Themes

The Archive

Digital Archive brought to you
by JPMorgan Chase & Co.

Search results for:
"SOUTH AFRICA"

Letter from Uvee Mdodana Arbouin to MLK

Monday, April 19, 1965

Uvee Arbouin thanks Dr. King for a past letter and encloses a financial contribution. She expresses that he has never received a donation that is "backed with" so much gratitude for his leadership.

Outline Regarding Man

Dr. King's outline regarding a number of topics pertaining to Man and ones pilgrimage through life.

Letter from Vernal G. Cave to MLK

Thursday, November 21, 1963

Vernal G. Cave informs Dr. King of a cousin's passing and contributes to the SCLC in his memory.

List of Historical Theologians and Events

Here, Dr. King lists a series of historical theologians and events dating from the second to nineteenth centuries.

Letter from Mrs. Ellen H. Mapes to MLK

Tuesday, March 21, 1967

Mrs. Ellen H. Mapes' letter to Dr. King to discusses her concerns regarding living in urban environments. She maintains that personal responsibility initiatives are more in order than current ones, e.g. family planning and self-improvement through education and job training.

Letter from Bob Detterick to MLK

Monday, April 1, 1968

Bob Detterick, chairman for "Choice '68" organization at Western New Mexico University, requests that Dr. King send poster, pictures, pamphlets to promote him as the next presidential candidate.

Walk in Sympathy and Brotherhood

Monday, April 8, 1968

This is the itinerary for the Walk in Sympathy and Brotherhood to Dr. King's funeral site. A group of bereaved citizens from Northeast Atlanta organized this walk to express human solidarity.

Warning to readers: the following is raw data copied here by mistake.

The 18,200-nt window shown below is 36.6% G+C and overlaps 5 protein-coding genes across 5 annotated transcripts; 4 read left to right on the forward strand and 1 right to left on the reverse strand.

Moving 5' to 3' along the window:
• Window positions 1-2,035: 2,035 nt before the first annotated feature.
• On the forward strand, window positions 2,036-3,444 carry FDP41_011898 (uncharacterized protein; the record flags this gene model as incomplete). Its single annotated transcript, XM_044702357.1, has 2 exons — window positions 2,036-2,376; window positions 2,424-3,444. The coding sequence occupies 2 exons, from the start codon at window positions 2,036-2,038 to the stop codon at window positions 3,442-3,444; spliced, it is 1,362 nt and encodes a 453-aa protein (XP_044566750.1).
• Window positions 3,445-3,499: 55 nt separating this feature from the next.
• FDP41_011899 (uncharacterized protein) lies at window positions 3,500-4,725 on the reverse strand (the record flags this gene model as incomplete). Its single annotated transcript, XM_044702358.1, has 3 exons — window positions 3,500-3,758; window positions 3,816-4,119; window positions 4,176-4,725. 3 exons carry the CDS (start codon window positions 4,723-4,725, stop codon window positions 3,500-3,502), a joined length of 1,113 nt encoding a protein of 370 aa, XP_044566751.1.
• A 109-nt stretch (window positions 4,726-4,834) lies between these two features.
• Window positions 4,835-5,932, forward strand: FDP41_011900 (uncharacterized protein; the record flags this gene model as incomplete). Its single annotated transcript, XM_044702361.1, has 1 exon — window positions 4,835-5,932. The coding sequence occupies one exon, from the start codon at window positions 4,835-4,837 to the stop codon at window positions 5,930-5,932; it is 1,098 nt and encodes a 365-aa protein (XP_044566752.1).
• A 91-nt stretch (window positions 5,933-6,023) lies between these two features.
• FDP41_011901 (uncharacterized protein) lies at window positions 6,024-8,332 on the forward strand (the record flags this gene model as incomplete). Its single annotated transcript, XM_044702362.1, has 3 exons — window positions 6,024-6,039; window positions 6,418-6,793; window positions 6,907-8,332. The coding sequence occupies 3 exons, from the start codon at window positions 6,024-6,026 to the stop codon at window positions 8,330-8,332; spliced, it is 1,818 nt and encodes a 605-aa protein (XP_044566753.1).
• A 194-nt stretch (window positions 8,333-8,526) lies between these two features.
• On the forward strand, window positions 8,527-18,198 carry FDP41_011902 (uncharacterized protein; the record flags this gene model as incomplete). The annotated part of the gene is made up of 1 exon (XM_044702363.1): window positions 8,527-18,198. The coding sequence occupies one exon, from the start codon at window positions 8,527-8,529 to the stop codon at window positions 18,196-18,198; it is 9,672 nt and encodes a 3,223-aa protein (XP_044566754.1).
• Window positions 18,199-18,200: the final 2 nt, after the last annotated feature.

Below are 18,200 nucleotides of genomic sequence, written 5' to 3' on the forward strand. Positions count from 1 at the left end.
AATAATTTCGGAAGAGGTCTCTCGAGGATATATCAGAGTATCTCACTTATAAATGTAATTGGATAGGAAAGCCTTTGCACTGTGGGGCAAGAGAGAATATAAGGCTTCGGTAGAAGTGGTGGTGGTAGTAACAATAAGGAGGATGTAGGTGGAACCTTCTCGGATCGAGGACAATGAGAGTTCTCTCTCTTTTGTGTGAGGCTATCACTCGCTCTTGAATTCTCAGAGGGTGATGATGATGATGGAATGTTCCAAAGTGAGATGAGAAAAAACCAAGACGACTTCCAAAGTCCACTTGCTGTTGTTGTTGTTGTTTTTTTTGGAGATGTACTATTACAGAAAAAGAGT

Letter from Dora McDonald to Jean Tisdale

Thursday, April 5, 1962

Miss McDonald informs Miss Tisdale that the information she requested may be found in Dr. King's book, Stride Toward Freedom, or Dr. Lawrence Reddick's book, Crusader Without Violence.

Condolence Letter to Mrs. King from Socorro Santos

Friday, April 5, 1968

This letter from a middle school student is one of condolence written to Mrs. King the day after Dr. King’s assassination.

Why I Am Opposed to the War in Vietnam

Sunday, April 30, 1967

"Why I Am Opposed to the War in Vietnam" is a sermon Dr. King delivered at Ebenezer Baptist Church on April 30, 1967 in Atlanta. In this draft of the sermon, Dr. King references a previous speech, "Beyond Vietnam," that he delivered to the group "Clergy and Laymen Concerned about Vietnam" at Riverside Baptist Church in New York City.

Address by MLK at the 30th Anniversary of District 65

Wednesday, October 23, 1963

This document, an address given by Dr. King on the 30th anniversary of District 65, includes handwritten notes. In the address, Dr. King talks about the importance of the Declaration of Independence and the Emancipation Proclamation to human rights.

Letter from Representative Ken W. Dyal to MLK

Monday, August 30, 1965

California Congressman Ken Dyal writes Dr. King to inform him that he has signed the discharge petition for the Home Rule Bill.

Letter from Julian Bond to MLK

Tuesday, July 25, 1967

Julian Bond, a member of the Georgia House of Representatives, shares a quotation from W.E.B. DuBois' "The Souls of Black Folk." The excerpt is consistent with Dr. King's view on the importance of "keeping white allies in the civil rights movement."

Minutes of the Council of United Civil Rights Leadership Meeting

Wednesday, March 23, 1966

These minutes from the meeting of the Council of United Civil Rights Leadership give a description of the topics discussed. Topics included: meeting with President Johnson, Office of Economic Opportunity memoranda, Inter-organizational conflict and fundraising.

Western Union Telegram from Willie Bascomb to Dr. King

Wednesday, September 24, 1958

Willie Bascomb, of Montgomery, Alabama, addressed this telegram to Dr. King, wishing him a full recovery and well wishes.

Anonymous Letter to Ralph Abernathy